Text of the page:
As we approach the last week of January, the celebration of Catholic Schools Week begins. Sponsored by the National Catholic Education Association, Catholic Schools Week gives us an annual opportunity to acknowledge the vital purpose of our Catholic schools and celebrate their accomplishments. The theme for the week, Catholic Schools: Learn, Serve, Lead, Succeed, encompasses the core product and values that are found in our Catholic schools.
The first ideas that occurred to me as I began to collect my thoughts about Catholic schools were twofold. First, I recalled my days in Catholic schools. Second, I realized how grateful I am for those years.
I am a Catholic school graduate, beginning my time in Catholic schools in first grade and continuing through high school, college, and graduate studies. To this day, I can recall the sisters who taught me in elementary school; the priests who instructed me in the Diocesan Preparatory Seminary, St. John Vianney Seminary in East Aurora; and the professors at Catholic University of America. At every level, priests and sisters were joined by dedicated laymen and women, committed to Catholic education. As I recalled those years, the people I encountered, the lessons I learned, and the challenges I faced, I realized once again how blessed I was to receive a Catholic education. I am most grateful for those years and the people I met along the way.
After this brief trip down memory lane, I considered the unique character of Catholic schools. What makes them different? Allow me to mention two distinctive characteristics that I consider essential to the nature of a Catholic school.
One of my favorite descriptions of a Catholic school is a place “where students encounter the living God who in Jesus Christ reveals his transforming love and truth” (Benedict XVI, Address at Catholic University of America, April 18, 2008). Catholic schools exist to pass on our faith. The primary object of our faith is a personal relationship with Christ. Instruction in our faith, opportunities for prayer and reflection, the integration of faith into all subject areas, the lived faith of school personnel, and the celebration of the sacraments especially the Eucharist — elements of a Catholic school education — provide students with the opportunity to meet Christ and grow in their relationship with Him.
Growing in our relationship with Christ leads to the recognition of His presence in others. Pope Francis describes a Catholic school as a place of encounter with others. A school “is a meeting place along the way. We meet our peers; we meet teachers; we meet the staff. Parents meet the teachers; the principals meet the families, etc. It is a place of encounter. And we today need this culture of encounter in order to get to know one another, to love one another, to journey together” (Address to Italian Students and Teachers, September 10, 2014).
The compass of a Catholic school is always set toward Christ. He is “the way, the truth and the life” (Jn 14:6). He is the one who satisfies the deepest desires of our hearts. He is the one who comes to meet us and accompanies us on the journey of faith and life. Every Catholic school should be a place of encounter — an encounter with Christ and an encounter with others. When this happens, the school is a true community of faith where the love of God and others is evident.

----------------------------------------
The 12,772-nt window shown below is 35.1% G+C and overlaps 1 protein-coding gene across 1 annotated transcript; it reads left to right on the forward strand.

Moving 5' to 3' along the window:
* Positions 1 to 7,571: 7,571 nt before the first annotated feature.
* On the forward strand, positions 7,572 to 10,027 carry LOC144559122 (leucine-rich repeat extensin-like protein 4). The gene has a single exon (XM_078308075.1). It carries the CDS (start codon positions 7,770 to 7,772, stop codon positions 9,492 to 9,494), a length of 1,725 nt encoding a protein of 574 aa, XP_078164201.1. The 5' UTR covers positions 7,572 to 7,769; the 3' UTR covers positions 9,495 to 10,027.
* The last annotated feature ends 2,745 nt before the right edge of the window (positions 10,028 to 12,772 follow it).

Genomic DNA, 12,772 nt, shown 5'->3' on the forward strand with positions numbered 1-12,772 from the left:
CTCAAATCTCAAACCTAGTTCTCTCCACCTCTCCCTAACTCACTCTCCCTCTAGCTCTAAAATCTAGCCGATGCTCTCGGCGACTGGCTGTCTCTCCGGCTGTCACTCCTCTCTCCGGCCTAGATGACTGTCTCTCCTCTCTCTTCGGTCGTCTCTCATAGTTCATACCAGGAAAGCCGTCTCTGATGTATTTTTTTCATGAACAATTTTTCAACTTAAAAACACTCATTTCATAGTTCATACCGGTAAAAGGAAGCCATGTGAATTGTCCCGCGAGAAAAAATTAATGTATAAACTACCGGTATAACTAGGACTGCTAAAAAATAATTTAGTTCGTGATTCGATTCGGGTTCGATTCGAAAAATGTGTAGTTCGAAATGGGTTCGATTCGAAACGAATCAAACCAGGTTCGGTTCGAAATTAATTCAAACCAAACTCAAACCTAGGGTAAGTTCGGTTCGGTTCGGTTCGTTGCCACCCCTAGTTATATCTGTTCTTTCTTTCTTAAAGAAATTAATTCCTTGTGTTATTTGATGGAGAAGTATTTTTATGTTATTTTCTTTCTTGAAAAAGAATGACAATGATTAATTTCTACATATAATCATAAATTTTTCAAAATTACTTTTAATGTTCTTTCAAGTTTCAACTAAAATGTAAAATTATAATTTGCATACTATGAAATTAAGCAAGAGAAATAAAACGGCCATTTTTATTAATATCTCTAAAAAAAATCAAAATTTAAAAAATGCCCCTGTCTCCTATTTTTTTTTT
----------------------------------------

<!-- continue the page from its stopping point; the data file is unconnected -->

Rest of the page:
The second distinctive element of a Catholic school is its very basic, fundamental, and clear understanding of the human person, created in God’s image and likeness. Students learn they have been created “to know, love and serve God in this life and to be happy with Him forever in eternity.” A Catholic school provides the program and environment in which students are formed as good citizens of this world, “loving God and neighbor and enriching society with the leaven of the gospel, and who will also be citizens of the world to come, thus fulfilling their destiny to become saints” (Teaching on Catholic Schools, Archbishop Miller).
So often today education is viewed solely as a means to acquire information that will improve the chances of worldly success and a more comfortable standard of living. Catholic schools keep in mind the supernatural and transcendent vision of the human person. The destiny of the human person is communion with God in this life and in the joy and beauty of eternal life. The education of the whole person, a fundamental component of a Catholic school, puts the eternal destiny of the human person front and center.
God bless our Catholic schools! They have a distinctive focus. They are places of encounter with Christ and others and they teach the inherent dignity of the human person destined for eternal life.
In closing, let me express my appreciation to the administrators, teachers, and staff who work in our Catholic schools. They are the living witnesses who by their instruction, and most especially their example, create the school communities that pass on our faith. I am most grateful for their commitment to our schools and their living witness to our faith.
If you have a prayer intention you would like me to consider during the weeks ahead, please mail it to my attention at 240 E. Onondaga St., Syracuse, N.Y. 13202.